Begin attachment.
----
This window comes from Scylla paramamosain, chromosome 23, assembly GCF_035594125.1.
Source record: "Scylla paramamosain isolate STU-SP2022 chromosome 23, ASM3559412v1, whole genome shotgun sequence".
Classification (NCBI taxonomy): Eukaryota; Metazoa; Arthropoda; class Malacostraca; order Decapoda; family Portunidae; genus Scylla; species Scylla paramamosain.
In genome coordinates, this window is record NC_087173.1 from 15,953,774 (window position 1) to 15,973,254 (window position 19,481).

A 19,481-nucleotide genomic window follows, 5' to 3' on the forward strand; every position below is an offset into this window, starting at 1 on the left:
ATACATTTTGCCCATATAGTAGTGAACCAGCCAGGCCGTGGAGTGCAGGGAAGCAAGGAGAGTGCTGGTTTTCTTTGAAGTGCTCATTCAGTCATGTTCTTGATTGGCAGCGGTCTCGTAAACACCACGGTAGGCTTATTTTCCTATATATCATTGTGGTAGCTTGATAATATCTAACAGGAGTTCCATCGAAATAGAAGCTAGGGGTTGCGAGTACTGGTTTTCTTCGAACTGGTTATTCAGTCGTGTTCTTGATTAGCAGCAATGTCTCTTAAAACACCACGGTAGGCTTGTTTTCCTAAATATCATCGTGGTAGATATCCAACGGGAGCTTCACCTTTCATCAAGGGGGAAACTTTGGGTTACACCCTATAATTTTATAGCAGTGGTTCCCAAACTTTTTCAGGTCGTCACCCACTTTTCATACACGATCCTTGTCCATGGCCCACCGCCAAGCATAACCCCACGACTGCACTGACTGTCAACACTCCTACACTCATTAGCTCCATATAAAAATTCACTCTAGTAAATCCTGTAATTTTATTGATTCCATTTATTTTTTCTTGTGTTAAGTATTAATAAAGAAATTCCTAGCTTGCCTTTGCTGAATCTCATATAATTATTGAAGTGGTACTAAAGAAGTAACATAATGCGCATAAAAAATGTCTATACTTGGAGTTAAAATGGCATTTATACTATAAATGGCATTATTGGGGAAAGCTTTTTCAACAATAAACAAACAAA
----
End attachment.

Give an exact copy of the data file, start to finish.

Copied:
This window comes from Scylla paramamosain, chromosome 23, assembly GCF_035594125.1.
Source record: "Scylla paramamosain isolate STU-SP2022 chromosome 23, ASM3559412v1, whole genome shotgun sequence".
Classification (NCBI taxonomy): Eukaryota; Metazoa; Arthropoda; class Malacostraca; order Decapoda; family Portunidae; genus Scylla; species Scylla paramamosain.
In genome coordinates, this window is record NC_087173.1 from 15,953,774 (window position 1) to 15,973,254 (window position 19,481).

A 19,481-nucleotide genomic window follows, 5' to 3' on the forward strand; every position below is an offset into this window, starting at 1 on the left:
ATACATTTTGCCCATATAGTAGTGAACCAGCCAGGCCGTGGAGTGCAGGGAAGCAAGGAGAGTGCTGGTTTTCTTTGAAGTGCTCATTCAGTCATGTTCTTGATTGGCAGCGGTCTCGTAAACACCACGGTAGGCTTATTTTCCTATATATCATTGTGGTAGCTTGATAATATCTAACAGGAGTTCCATCGAAATAGAAGCTAGGGGTTGCGAGTACTGGTTTTCTTCGAACTGGTTATTCAGTCGTGTTCTTGATTAGCAGCAATGTCTCTTAAAACACCACGGTAGGCTTGTTTTCCTAAATATCATCGTGGTAGATATCCAACGGGAGCTTCACCTTTCATCAAGGGGGAAACTTTGGGTTACACCCTATAATTTTATAGCAGTGGTTCCCAAACTTTTTCAGGTCGTCACCCACTTTTCATACACGATCCTTGTCCATGGCCCACCGCCAAGCATAACCCCACGACTGCACTGACTGTCAACACTCCTACACTCATTAGCTCCATATAAAAATTCACTCTAGTAAATCCTGTAATTTTATTGATTCCATTTATTTTTTCTTGTGTTAAGTATTAATAAAGAAATTCCTAGCTTGCCTTTGCTGAATCTCATATAATTATTGAAGTGGTACTAAAGAAGTAACATAATGCGCATAAAAAATGTCTATACTTGGAGTTAAAATGGCATTTATACTATAAATGGCATTATTGGGGAAAGCTTTTTCAACAATAAACAAACAAA